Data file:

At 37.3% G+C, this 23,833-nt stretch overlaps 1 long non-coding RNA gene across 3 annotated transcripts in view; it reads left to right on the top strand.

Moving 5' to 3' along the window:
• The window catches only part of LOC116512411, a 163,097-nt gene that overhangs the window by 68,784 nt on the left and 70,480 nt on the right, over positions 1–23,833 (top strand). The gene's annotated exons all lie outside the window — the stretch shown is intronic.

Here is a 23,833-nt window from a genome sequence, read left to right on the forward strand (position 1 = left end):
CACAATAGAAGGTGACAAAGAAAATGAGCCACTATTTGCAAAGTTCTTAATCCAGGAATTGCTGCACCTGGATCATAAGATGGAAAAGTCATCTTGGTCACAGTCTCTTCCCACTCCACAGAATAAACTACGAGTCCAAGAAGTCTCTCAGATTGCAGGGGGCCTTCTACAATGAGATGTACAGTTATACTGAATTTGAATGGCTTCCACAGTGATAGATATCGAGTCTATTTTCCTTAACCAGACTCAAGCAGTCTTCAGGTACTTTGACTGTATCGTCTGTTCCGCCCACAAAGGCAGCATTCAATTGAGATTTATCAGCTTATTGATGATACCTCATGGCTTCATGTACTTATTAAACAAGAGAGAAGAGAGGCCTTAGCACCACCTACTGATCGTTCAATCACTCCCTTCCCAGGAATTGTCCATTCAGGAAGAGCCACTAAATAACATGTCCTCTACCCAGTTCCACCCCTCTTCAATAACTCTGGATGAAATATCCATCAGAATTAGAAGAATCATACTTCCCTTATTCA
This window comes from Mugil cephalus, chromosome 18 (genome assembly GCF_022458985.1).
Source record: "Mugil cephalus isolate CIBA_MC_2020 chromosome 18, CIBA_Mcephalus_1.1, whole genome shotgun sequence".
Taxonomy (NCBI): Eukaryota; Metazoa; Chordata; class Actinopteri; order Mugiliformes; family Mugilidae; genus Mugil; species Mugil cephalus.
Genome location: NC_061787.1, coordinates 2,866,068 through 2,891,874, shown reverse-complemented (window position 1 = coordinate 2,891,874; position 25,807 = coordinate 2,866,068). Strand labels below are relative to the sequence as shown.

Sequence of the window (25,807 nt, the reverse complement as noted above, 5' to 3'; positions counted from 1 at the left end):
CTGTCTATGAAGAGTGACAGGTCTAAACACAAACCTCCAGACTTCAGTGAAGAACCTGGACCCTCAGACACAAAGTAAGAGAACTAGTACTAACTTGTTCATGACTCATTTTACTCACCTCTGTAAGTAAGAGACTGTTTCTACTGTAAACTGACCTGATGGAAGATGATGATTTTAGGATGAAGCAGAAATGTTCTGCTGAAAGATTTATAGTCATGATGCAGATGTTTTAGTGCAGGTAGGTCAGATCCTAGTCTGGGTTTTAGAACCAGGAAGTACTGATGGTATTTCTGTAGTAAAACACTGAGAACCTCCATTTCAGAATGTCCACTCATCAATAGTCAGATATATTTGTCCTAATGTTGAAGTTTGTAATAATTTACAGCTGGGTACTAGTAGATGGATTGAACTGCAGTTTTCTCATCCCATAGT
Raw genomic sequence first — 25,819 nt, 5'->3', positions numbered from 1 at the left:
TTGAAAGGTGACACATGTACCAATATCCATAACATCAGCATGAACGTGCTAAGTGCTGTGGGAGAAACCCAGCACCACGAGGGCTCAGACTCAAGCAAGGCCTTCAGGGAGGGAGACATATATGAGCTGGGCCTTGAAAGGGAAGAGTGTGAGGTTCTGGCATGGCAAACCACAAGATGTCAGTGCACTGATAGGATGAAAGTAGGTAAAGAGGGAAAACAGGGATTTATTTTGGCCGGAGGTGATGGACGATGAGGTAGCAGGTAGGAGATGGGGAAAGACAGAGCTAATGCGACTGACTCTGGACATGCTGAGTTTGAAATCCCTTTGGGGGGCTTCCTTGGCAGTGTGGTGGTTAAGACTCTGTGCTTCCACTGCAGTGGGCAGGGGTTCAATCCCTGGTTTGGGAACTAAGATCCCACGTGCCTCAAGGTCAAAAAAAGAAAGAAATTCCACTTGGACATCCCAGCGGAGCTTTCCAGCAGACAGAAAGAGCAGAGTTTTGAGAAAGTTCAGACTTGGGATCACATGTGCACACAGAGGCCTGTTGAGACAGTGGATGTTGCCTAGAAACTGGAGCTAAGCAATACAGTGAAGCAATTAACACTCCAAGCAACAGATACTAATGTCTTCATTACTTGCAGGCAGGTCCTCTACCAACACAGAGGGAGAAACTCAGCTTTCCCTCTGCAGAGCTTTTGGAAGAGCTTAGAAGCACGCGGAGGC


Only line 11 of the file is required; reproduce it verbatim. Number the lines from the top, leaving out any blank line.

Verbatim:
CTGTCTATGAAGAGTGACAGGTCTAAACACAAACCTCCAGACTTCAGTGAAGAACCTGGACCCTCAGACACAAAGTAAGAGAACTAGTACTAACTTGTTCATGACTCATTTTACTCACCTCTGTAAGTAAGAGACTGTTTCTACTGTAAACTGACCTGATGGAAGATGATGATTTTAGGATGAAGCAGAAATGTTCTGCTGAAAGATTTATAGTCATGATGCAGATGTTTTAGTGCAGGTAGGTCAGATCCTAGTCTGGGTTTTAGAACCAGGAAGTACTGATGGTATTTCTGTAGTAAAACACTGAGAACCTCCATTTCAGAATGTCCACTCATCAATAGTCAGATATATTTGTCCTAATGTTGAAGTTTGTAATAATTTACAGCTGGGTACTAGTAGATGGATTGAACTGCAGTTTTCTCATCCCATAGT